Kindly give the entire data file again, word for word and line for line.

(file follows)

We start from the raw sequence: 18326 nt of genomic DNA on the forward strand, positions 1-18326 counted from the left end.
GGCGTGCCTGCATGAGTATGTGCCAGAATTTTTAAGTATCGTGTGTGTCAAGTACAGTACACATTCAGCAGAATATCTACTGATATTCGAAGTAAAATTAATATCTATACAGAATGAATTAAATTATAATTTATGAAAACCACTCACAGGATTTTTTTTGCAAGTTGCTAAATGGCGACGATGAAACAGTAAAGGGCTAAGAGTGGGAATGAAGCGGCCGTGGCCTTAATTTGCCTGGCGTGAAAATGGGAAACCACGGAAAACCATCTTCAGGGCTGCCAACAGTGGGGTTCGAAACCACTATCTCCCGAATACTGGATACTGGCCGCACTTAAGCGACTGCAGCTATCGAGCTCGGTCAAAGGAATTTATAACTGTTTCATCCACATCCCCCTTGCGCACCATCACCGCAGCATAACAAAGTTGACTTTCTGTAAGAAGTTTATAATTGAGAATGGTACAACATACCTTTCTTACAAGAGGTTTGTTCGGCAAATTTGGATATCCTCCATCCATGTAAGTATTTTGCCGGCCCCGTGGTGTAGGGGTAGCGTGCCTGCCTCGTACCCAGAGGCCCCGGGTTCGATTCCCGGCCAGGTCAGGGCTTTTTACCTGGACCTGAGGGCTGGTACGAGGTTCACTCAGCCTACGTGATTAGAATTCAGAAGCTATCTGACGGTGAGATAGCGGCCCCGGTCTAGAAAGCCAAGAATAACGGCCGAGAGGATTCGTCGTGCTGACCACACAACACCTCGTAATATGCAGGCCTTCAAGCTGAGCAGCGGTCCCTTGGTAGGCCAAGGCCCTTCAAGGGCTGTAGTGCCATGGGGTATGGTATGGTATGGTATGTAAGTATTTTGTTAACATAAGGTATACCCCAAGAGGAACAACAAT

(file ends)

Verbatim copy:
We start from the raw sequence: 18326 nt of genomic DNA on the forward strand, positions 1-18326 counted from the left end.
GGCGTGCCTGCATGAGTATGTGCCAGAATTTTTAAGTATCGTGTGTGTCAAGTACAGTACACATTCAGCAGAATATCTACTGATATTCGAAGTAAAATTAATATCTATACAGAATGAATTAAATTATAATTTATGAAAACCACTCACAGGATTTTTTTTGCAAGTTGCTAAATGGCGACGATGAAACAGTAAAGGGCTAAGAGTGGGAATGAAGCGGCCGTGGCCTTAATTTGCCTGGCGTGAAAATGGGAAACCACGGAAAACCATCTTCAGGGCTGCCAACAGTGGGGTTCGAAACCACTATCTCCCGAATACTGGATACTGGCCGCACTTAAGCGACTGCAGCTATCGAGCTCGGTCAAAGGAATTTATAACTGTTTCATCCACATCCCCCTTGCGCACCATCACCGCAGCATAACAAAGTTGACTTTCTGTAAGAAGTTTATAATTGAGAATGGTACAACATACCTTTCTTACAAGAGGTTTGTTCGGCAAATTTGGATATCCTCCATCCATGTAAGTATTTTGCCGGCCCCGTGGTGTAGGGGTAGCGTGCCTGCCTCGTACCCAGAGGCCCCGGGTTCGATTCCCGGCCAGGTCAGGGCTTTTTACCTGGACCTGAGGGCTGGTACGAGGTTCACTCAGCCTACGTGATTAGAATTCAGAAGCTATCTGACGGTGAGATAGCGGCCCCGGTCTAGAAAGCCAAGAATAACGGCCGAGAGGATTCGTCGTGCTGACCACACAACACCTCGTAATATGCAGGCCTTCAAGCTGAGCAGCGGTCCCTTGGTAGGCCAAGGCCCTTCAAGGGCTGTAGTGCCATGGGGTATGGTATGGTATGGTATGTAAGTATTTTGTTAACATAAGGTATACCCCAAGAGGAACAACAAT